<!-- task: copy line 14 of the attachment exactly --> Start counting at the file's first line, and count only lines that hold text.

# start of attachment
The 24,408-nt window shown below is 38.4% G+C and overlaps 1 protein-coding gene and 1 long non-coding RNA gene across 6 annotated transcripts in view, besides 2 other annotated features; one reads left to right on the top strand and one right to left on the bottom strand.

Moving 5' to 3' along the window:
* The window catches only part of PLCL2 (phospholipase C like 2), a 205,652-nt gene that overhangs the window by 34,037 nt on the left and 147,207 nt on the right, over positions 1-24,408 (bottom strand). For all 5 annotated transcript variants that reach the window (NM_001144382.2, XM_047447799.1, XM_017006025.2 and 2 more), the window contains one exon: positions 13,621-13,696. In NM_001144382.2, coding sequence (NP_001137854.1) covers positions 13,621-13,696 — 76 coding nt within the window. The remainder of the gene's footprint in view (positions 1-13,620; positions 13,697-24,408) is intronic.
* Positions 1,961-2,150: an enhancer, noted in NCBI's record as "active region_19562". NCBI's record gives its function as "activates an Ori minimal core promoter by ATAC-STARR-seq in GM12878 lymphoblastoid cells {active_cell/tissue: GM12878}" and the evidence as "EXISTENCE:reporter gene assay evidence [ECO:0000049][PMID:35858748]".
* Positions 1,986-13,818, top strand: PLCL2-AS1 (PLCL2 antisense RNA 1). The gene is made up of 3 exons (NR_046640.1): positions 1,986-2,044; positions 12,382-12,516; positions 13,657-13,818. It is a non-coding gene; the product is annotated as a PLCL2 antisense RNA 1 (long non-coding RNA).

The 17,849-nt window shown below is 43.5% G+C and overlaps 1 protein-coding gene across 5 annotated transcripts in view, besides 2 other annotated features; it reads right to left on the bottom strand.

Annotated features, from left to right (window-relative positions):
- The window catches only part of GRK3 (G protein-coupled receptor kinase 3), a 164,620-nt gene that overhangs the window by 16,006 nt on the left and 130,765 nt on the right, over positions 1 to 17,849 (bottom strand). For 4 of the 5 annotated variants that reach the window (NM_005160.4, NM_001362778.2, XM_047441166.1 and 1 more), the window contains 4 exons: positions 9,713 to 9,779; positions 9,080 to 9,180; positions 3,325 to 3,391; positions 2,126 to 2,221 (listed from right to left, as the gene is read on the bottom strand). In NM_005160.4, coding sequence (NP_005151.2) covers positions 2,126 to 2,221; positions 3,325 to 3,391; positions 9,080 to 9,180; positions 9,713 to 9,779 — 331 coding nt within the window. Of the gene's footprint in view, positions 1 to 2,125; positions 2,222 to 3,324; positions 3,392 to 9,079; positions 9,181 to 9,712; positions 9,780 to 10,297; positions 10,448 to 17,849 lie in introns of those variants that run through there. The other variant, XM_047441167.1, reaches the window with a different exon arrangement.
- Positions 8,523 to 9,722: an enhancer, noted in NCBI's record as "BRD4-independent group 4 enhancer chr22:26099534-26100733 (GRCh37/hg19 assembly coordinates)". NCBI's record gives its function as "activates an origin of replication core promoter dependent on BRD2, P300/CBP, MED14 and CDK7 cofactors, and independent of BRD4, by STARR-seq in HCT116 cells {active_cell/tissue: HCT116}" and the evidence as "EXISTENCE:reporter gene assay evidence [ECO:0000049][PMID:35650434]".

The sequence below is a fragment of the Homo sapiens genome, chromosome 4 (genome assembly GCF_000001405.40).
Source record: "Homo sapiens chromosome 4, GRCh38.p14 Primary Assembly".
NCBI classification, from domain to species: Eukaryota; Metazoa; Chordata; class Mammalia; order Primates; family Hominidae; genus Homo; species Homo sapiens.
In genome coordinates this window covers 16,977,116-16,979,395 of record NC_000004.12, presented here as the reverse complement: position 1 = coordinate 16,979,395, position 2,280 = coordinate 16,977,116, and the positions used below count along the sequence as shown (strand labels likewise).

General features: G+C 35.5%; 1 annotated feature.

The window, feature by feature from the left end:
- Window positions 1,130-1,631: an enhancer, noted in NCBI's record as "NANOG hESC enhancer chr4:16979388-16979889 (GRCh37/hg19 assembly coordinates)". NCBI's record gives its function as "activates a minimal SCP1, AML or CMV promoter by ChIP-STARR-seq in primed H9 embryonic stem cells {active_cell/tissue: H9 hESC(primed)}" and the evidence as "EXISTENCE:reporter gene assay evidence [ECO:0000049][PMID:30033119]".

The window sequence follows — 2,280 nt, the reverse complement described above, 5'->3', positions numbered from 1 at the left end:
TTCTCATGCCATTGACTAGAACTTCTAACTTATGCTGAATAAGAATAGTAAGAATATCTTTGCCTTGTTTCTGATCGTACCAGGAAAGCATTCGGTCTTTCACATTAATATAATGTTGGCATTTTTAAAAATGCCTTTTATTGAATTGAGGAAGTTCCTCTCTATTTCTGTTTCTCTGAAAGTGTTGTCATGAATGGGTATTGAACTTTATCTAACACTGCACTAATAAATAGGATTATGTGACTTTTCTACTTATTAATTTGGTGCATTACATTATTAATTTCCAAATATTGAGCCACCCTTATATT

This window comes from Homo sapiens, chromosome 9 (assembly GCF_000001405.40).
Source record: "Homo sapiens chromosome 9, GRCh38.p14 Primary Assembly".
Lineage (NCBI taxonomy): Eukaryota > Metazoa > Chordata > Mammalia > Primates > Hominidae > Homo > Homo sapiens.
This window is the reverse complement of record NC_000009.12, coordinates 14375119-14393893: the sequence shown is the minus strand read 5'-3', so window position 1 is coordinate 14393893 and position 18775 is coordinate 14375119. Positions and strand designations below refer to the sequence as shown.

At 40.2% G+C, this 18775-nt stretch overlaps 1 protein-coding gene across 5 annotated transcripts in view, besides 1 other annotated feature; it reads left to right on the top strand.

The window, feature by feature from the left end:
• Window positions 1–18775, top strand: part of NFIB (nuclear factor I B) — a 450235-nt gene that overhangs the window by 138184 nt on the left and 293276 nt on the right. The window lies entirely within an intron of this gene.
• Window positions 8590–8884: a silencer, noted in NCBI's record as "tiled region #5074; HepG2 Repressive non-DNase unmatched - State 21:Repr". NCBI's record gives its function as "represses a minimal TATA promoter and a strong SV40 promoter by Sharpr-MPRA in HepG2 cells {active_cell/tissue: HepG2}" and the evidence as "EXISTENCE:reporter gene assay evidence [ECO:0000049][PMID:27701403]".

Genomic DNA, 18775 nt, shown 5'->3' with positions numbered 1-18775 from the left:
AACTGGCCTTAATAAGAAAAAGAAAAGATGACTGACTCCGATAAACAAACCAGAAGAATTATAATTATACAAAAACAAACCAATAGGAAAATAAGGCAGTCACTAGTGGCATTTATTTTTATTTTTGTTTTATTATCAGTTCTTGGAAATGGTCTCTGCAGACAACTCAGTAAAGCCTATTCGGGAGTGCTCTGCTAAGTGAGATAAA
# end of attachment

General features: G+C 35.5%; 1 annotated feature.